Archive for the 'Econ' Category


People Avoid Taxes? Or The Law Of Unintended Consequences

This article is a bit old but its been on my back burner for a long time and its just time to get rid of it.

Basically its how companies quickly found a loophole in the latest tobacco tax increase and are exploiting it as any sane company would do. This shows us that behavior is driven in many cases by the law. It applies pressure in one area, so people move on to another area until the Gov makes more laws which just alter peoples behavior. And of course it isn’t in just this one area, nor does it apply to businesses only. There are tens of thousands of pages of law that govern our every day activities. Its enough to make one wonder how much different a really free society would be?


Laughable College Debt

So here I am reading an article about a woman who still owes 97,000 in debt for her time at an expensive college. The article is set up as a sob story and how the paper-mills are taking advantage of poor naive people and give us the example of one Ms Cortney Munna. Ms Munna took out over $140,000* in loans in pursuit of her “higher education” degree. None of this is new of course, many of us are already aware of the marginal utility of most college degrees. But the best part was her course of study.

10 points if you already guessed it….

Course of study: Religion and Womyn’s Studies

*exact total is unknown, but the article does say that she obtained a $40,000 loan after she “already amassed debt well into the five figures


Good News On Foreclosures? HA!

The headline sounds positive, “Foreclosure rates up by smallest amount in 4 years” Can it be that the whole housing mess is over? HA! The article tries to be upbeat but the truth is that this is still an increase from last year, 6% higher than last feb to be exact.

From the article we have the following stats:
More than 308,000 households, or one in every 418 homes, received a foreclosure-related notice
That is in just one month. And that is including those homes that are paid for so its a rather ominous stat. To expand that over the year we would be seeing some 3,696,000 foreclosure notices going out over the next year. And that is with the new lower rate of increase.

Banks repossessed nearly 79,000 homes last month, down 10 percent from January but still up 6 percent from February 2009.
That puts the annual rate at 948,000 repo’d homes. Just shy of a million. Those are some pretty big numbers.

foreclosures were still at record high levels. The number of borrowers who have either missed a payment or are in foreclosure was at 15 percent.
I would expect that number to grow. There was an article in the paper a day or two ago about people, for the first time ever, are choosing to skip mortgage payments to pay instead on credit card debt. The credit reporting agencies are flummoxed by this behavior as they have never seen it before. But I think its quite simple. People are giving up on their houses and know that they have a few months of free living and can use that to pay off high rate credit card debt. They may just be prepared to say goodbye to the house but know that bankruptcy is more difficult now, thanks to the credit card companies, so they will get rid of that debt first. Also, when given the chance to pay all bills but one, or just one, perhaps they are choosing to forego the high mortgage payment in order to pay the bills that they can. As an anecdotal aside to this, my parents met a woman this last weekend who has a masters degree who is working as a security guard in the tunnels in Seattle because she cannot find a job. If someone with a masters cannot find real employment, how can she be expected to pay her bills? She can’t and she won’t. We have a LONG way to fall yet before this is all over.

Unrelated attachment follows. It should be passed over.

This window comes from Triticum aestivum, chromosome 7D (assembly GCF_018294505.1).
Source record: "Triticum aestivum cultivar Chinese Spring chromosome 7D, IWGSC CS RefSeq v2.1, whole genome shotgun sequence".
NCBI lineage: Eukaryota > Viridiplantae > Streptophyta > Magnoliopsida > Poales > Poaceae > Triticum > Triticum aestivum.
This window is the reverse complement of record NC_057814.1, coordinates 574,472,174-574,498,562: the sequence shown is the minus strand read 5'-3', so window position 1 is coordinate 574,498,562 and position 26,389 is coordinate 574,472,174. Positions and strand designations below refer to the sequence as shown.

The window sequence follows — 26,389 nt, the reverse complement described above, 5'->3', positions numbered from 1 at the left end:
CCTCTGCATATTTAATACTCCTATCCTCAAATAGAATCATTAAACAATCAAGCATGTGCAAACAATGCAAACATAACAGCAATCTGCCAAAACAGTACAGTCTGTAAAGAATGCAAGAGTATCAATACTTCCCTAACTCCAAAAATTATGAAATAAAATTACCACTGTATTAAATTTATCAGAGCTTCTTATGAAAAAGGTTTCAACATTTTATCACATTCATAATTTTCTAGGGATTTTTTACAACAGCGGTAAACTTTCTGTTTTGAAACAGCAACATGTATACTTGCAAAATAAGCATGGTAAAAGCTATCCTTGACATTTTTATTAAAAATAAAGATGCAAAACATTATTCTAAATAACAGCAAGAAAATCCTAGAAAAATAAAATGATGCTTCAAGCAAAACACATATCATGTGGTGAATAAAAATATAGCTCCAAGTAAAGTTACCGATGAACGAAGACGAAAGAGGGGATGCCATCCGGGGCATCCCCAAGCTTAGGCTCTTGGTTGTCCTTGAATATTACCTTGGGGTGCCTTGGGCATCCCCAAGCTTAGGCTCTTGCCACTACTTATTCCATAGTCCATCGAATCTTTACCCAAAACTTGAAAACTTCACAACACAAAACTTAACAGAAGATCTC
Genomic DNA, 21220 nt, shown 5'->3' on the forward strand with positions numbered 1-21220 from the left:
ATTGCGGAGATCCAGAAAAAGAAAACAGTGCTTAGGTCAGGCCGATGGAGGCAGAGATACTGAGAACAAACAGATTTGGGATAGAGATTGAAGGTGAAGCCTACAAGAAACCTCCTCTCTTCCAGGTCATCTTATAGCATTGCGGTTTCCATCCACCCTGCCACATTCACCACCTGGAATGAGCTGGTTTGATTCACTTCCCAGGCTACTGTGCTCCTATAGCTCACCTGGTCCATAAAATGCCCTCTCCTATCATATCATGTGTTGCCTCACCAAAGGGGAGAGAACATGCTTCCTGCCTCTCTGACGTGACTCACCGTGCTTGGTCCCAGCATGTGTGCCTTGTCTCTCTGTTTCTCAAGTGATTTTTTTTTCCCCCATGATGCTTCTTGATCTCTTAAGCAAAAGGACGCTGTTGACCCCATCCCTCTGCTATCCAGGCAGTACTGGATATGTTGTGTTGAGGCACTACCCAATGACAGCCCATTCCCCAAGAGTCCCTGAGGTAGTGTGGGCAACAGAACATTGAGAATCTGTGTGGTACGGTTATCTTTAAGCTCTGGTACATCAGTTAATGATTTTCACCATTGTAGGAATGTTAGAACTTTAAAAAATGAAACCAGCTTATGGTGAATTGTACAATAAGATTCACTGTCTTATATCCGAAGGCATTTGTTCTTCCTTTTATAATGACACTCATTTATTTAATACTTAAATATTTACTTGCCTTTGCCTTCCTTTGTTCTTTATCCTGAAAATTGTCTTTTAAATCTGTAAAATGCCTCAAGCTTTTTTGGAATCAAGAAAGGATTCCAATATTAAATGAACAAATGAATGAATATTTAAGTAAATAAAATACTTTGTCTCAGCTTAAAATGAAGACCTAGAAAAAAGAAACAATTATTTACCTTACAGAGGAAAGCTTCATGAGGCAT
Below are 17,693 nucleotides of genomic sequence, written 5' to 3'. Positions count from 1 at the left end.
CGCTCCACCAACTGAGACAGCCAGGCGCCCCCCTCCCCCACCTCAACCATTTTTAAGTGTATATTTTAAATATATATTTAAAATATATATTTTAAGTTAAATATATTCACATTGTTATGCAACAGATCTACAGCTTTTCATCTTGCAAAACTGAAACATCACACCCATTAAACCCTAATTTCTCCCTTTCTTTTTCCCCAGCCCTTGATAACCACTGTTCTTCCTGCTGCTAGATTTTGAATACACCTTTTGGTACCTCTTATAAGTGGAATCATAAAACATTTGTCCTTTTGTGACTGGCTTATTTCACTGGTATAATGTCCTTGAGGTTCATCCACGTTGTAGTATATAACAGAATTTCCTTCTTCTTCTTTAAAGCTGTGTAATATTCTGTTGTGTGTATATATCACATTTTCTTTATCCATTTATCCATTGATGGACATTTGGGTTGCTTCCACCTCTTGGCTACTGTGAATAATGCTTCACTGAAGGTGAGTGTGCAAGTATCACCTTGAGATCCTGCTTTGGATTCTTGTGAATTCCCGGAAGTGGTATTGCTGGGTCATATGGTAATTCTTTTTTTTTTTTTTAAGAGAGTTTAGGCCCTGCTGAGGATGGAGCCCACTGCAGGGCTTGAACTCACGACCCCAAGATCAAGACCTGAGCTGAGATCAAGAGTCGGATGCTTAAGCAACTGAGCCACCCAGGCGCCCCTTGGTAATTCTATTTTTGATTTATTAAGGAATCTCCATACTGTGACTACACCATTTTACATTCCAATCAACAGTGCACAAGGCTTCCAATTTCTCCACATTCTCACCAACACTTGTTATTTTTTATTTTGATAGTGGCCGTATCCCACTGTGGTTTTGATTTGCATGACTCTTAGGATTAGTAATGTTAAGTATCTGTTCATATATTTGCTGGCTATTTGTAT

Icesave Bill Goes Down In Flames

A whopping 93% voted against the Icesave bill which would have repaid failed bank loans to the tune of $5.3 billion to foreign nations. That doesn’t sound like a huge amount of money as our TARP bill was over $700 billion, but to this small nation of only 320,000 it would have meant some extreme measures. According to the AP the deal, brokered by their Congress but intentionally left unsigned by their President so it would go to a vote of the people, would require each person to pay around $135 a month for eight years — the equivalent of a quarter of an average four-member family’s salary. To think that such a deal would be acceptable to ANY population is just absurd and their President was correct to let the public vote on something that would surely make them destitute. They would be so poor that there would be no one getting loans anyways so who gives a rip that their credit rating might be “saved.”

It sure would be nice if We The People could vote on the similar bills that have come out and on the SuperTARP that Vox is predicting will be “necessary” once all the rest of the banks start to fail (actually just to be recognized as having failed)